## Percentages in Excel are like a compass in a sea of data: they transform figures with no context into a means of comparison and understanding of a specific situation. Percentages offer a straightforward method for illustrating relationships between numbers, useful for tasks like calculating price fluctuations, determining proportions, analyzing financial outcomes, or evaluating performance. This clear approach helps present numerical connections effectively.

By mastering the calculation of a percentage within your data tables, you enhance your understanding of data and your efficiency. In this article, discover the complete process of **calculating a percentage in Excel**.

### What is the formula for calculating a percentage?

As a reminder, a percentage is a **proportion expressed on a basis of 100 units**. The formula to determine a percentage is as follows: **(Partial Value/Total Value)×100**. This formula converts the ratio of the partial value over the total value into a percentage, offering a clear perspective on the relative importance of that partial value.

#### Example of percentage calculation

Let’s take a concrete example to illustrate what a percentage is, using the formula seen above: (partial value/total value) x 100.

Imagine you want to calculate the proportion of girls in a second-grade primary class. In this class of 31 students, 17 are girls.

The partial value is then the number of girls, which is 17.

The total value corresponds to the number of students, which is 31.

By applying the formula, we get:

→ (17/31) x 100 = 54.8 %

This means that 54.8 % of the students in the class are girls. This proportion then allows you to compare with other classes that have more or less students. Indeed, 17 girls in a class of 26 students results in a higher percentage (65.4 %).

### Calculating a percentage in Excel

Let’s go back to our previous example to illustrate the application of the percentage formula in Excel. We assume then that you want to calculate the percentage of girls with respect to the total class of the second grade primary. The formula in Excel would be something like this:

- Enter the partial value in a cell (for example, B2 = 17).
- Enter the total value in another cell (for example, B3 = 31).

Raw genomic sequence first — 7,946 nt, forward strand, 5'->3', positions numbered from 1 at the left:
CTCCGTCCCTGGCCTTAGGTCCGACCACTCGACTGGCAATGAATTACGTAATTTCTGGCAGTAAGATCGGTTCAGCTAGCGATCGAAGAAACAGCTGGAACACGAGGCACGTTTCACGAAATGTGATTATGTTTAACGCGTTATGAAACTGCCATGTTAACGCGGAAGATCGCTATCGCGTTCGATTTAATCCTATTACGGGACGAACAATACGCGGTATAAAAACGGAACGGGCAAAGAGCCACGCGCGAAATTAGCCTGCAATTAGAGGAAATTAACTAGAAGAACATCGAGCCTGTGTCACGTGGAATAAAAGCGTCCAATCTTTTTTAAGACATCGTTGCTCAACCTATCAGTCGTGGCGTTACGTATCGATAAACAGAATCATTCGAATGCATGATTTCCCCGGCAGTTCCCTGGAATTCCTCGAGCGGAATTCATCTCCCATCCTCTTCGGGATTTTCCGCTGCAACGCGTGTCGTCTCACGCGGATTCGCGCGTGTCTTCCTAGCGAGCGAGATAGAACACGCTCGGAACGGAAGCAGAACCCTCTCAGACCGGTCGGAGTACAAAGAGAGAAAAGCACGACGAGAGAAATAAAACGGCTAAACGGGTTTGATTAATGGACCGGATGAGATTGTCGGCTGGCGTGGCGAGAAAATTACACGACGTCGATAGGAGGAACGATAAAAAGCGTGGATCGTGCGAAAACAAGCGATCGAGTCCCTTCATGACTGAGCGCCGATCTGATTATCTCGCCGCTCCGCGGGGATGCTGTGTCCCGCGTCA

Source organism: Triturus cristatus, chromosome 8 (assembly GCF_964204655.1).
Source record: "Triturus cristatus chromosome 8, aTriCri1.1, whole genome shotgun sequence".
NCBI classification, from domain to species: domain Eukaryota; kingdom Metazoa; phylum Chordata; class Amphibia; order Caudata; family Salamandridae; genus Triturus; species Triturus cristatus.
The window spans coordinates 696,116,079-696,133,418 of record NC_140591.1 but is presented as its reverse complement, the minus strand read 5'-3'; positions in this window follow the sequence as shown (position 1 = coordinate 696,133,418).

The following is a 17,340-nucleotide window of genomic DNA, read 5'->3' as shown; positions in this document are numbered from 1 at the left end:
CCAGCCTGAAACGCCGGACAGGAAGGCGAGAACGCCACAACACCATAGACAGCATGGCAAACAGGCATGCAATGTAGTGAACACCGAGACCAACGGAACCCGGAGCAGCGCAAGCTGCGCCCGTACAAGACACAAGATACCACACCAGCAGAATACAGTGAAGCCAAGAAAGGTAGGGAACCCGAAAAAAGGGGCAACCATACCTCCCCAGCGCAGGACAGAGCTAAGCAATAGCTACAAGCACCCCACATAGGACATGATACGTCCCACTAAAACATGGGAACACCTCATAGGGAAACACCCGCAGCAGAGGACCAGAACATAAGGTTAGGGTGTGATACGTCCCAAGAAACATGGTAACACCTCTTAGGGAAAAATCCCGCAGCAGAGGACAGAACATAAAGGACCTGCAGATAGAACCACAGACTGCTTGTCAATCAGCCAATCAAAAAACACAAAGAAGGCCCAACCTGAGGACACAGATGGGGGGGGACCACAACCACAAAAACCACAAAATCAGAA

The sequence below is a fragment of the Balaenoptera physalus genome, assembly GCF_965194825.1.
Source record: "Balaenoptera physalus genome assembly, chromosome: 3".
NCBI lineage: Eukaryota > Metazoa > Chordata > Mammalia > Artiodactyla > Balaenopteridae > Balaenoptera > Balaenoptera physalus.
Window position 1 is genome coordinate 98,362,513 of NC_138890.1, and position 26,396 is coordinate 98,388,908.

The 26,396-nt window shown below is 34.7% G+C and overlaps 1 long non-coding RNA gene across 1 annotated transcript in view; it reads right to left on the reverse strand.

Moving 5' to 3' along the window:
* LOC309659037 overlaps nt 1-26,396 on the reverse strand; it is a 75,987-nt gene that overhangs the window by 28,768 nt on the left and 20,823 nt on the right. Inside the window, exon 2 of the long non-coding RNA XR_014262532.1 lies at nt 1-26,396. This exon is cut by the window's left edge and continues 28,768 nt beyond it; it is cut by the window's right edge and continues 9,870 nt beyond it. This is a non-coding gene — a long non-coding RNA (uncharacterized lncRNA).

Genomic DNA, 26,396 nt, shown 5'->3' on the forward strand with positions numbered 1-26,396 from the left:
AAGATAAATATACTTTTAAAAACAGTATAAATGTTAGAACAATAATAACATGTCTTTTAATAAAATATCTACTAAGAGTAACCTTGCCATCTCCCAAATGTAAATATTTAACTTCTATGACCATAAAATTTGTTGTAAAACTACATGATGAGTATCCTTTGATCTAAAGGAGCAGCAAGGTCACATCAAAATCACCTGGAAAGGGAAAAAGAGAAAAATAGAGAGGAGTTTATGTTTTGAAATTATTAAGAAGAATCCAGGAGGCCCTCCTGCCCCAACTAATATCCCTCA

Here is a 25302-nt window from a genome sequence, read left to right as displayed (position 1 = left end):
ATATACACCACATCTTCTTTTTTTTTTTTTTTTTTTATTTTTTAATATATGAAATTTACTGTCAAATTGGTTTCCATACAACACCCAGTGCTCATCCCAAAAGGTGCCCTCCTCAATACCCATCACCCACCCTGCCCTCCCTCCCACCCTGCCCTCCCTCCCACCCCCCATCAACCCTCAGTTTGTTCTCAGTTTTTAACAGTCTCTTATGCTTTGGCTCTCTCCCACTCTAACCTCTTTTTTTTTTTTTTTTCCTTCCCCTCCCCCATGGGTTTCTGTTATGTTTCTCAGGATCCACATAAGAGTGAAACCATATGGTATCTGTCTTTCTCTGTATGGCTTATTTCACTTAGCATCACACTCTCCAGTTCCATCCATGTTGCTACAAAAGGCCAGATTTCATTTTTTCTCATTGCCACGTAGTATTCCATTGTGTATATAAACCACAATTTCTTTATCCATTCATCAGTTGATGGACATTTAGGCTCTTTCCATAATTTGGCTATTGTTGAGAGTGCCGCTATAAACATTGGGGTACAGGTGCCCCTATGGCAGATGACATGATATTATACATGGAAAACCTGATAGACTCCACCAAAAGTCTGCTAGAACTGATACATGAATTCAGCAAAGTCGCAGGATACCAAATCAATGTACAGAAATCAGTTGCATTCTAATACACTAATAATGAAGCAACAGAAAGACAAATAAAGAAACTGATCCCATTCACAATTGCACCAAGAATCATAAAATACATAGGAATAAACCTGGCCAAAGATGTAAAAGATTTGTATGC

- In a new cell, apply the percentage formula: =(B2/B3)*100. You can also format this cell as “Percentage” so that Excel automatically displays the result in percentage form without needing to multiply by 100.

The displayed result will be 54.8%, indicating that girls represent 54.8% of the second-grade primary class. If you wish, you can create a chart to make the result more visual.

#### Calculation if you know the partial value and the percentage

If you know the number of girls in the class and the percentage of girls, but you want to know the total number of students, the calculation is as follows:

- Enter the partial value in a cell (for example, B2 = 17)
- Enter the percentage in another cell (for example, B3 = 54.8%). Here, make sure to format the cell as a percentage. Otherwise, Excel will understand that your data is the number 54.8.
- In a new cell, enter the formula: =(B2/B3). The format of the result should be numeric since you are looking for the total number of students.

The number displayed will then be 31 students.

If you know the total value and the percentage but want to know the partial value (the number of girls in the class), enter the total value in cell B2. The formula will then be a multiplication: =(B2*B3). The result will be 17.

### Calculating a rate of change in Excel

Now that we’ve seen how to calculate a simple percentage in Excel, it’s time to consider rates of change. Indeed, percentages are particularly relevant for testifying to an evolution, whether upward or downward. For the number of employees, turnover, costs, or even the evolution of your salary, the rate of change is an important calculation to know. And Excel simplifies the process.

#### Calculation of a percentage increase

To calculate the increase in percentage between two values, you can use the following formula: =((Final Value – Initial Value) / Initial Value) * 100.

**Example**: imagine you want to calculate the percentage increase in sales from one year to the next, going from 1000 units to 1200 units.

- Initial value: enter the initial value in a cell, say A1 (1000).
- Final value: enter the final value in the following cell, A2 (1200).
- In a new cell, enter the formula =((A2-A1)/A1)*100.
- Excel will display the increase in percentage. In this example, the result is 20%.

#### Calculation of a percentage decrease

To calculate a decrease in percentage, a similar logic is followed, using the formula =((Initial Value – Final Value) / Initial Value) * 100.

**Example**: to calculate the percentage decrease of the costs of an initial project of 5000 euros that has been reduced to 4500 euros.

- Initial value: enter 5000 in a cell, for instance B1.
- Final value: then enter 4500 in cell B2.
- In the cell where you want to see the result, enter =((B1-B2)/B1)*100.
- Excel will show the reduction in percentage, here 10%.

Before applying these formulas, make sure that the result cell is formatted as a percentage to facilitate the reading and interpretation of the results. Your result might appear as: -0.01000. To change this, **click on “%” in the “Home” tab**. Also remember that a positive value indicates an increase, while a negative value means a reduction. These small details are important for the correct analysis of data.

### Summarizing percentage calculation in Excel

The basic formula (Partial Value/Total Value)×100 enables the calculation of simple percentages. For increases and decreases, we use the rate of change formula: ((Final Value – Initial Value) / Initial Value) * 100. To learn to create interactive dashboards and offer yourself new career opportunities, follow our Power BI course.